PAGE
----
TD: Many sub-plots in this collection are rooted in values such as empathy, compassion, friendship and understanding. How important are these values to your work?
LG: Empathy reigns supreme in the world of fiction. If a writer is putting himself/herself in the shoes of the character, the very act of writing stems from empathy. Each narrative has protagonists, villains, and numerous characters and the author is always practising empathy. Even the villain has some elements of the author’s personality, which needs to be understood by the writer. Fiction is a great medium to propagate these values in our society. In our formal, industry-oriented education system, we never learn and appreciate these subjects, which have a very significant influence on our lives.
TD: In your book, you have touched on all important aspects of Ladakhi society but somehow you have not explored political satire. Do you plan to write political satire in the near future? You have many sources of inspiration these days!
LG: (Laughs) Of course! I do intend to write political satire in the future. That’s the dam, my big project. It remains risky from a literary perspective. I first need to prove to myself that I can write before I start experimenting with satire.
Audience member: Who are your favourite writers?
LG: I have mostly read non-fiction and philosophy. Before I decided to write, I had no idea I would be writing fiction. Early on, a friend introduced me to Russian authors such as Fyodor Dostoyevsky who tried to resolve philosophical, social, and psychological problems through fiction. He remains one of my favourites. He led me to authors like Leo Tolstoy, Nikolai Gogol, and Anton Chekov. These authors employ a lot of compassion, which is where I connect with them.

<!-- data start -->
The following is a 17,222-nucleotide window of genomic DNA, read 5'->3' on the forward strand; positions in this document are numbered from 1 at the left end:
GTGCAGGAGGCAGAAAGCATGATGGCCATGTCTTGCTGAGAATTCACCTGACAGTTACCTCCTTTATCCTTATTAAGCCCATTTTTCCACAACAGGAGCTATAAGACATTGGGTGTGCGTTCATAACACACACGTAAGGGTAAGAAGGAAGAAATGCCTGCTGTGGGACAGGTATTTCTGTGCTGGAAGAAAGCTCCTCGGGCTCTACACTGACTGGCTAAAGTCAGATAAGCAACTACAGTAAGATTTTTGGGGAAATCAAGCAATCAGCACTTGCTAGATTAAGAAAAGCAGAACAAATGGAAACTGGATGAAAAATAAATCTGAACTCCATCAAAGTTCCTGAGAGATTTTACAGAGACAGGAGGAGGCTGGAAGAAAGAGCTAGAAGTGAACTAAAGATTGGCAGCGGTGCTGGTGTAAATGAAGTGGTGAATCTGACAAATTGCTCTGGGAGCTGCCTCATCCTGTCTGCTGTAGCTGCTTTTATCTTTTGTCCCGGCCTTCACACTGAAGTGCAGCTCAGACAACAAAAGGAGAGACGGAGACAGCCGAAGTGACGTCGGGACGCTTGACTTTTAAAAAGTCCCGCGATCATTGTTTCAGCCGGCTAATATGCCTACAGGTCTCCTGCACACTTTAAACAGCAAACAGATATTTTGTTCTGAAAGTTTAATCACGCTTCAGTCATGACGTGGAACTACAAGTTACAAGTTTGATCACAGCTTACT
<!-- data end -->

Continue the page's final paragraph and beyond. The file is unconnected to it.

Audience member: Why have you used so many Ladakhi names for characters and places?
LG: Throughout my life, I rarely saw Ladakhi names in books. I believe that literature is the mirror of souls, including individuals, society and culture. I found that Ladakhi society was missing in literature. I was hell-bent on using our names to ensure that they are recognised.
Audience member: Why did you choose to write in English? Do plan to write in Ladakhi too?
LG: This is a matter of great concern for us. I had no option but to write in English. I would love to see our future generations writing in Ladakhi. Our inability to write in our mother tongue is the dichotomy of development, our education system and contemporary society. That said, Ladakhi language is like bullion as my ideas are based on books I have read in Ladakhi, while English is the currency of exchange. While I can read Ladakhi well, I currently lack the skills to write in it.
Audience member: What challenges did you face in publishing this book?
LG: Nobody wants your writing! You must write for yourself. You can overcome any hurdle once you realise that fact. I spent six months trying to get a publisher and reached out to national and international publications. It’s very hard, especially when you come from a ‘small’ place like Ladakh. Also, there is limited precedence of Ladakhi writers writing fiction with established publications. While they see the literary quality of the work, they also consider its market potential. Nonetheless, I am sure that our writers will soon overcome this barrier too.
Photograph and text by Tsetan Dolkar
Tsetan Dolkar is Assistant Professor in Geography at Eliezer Joldan Memorial College, Leh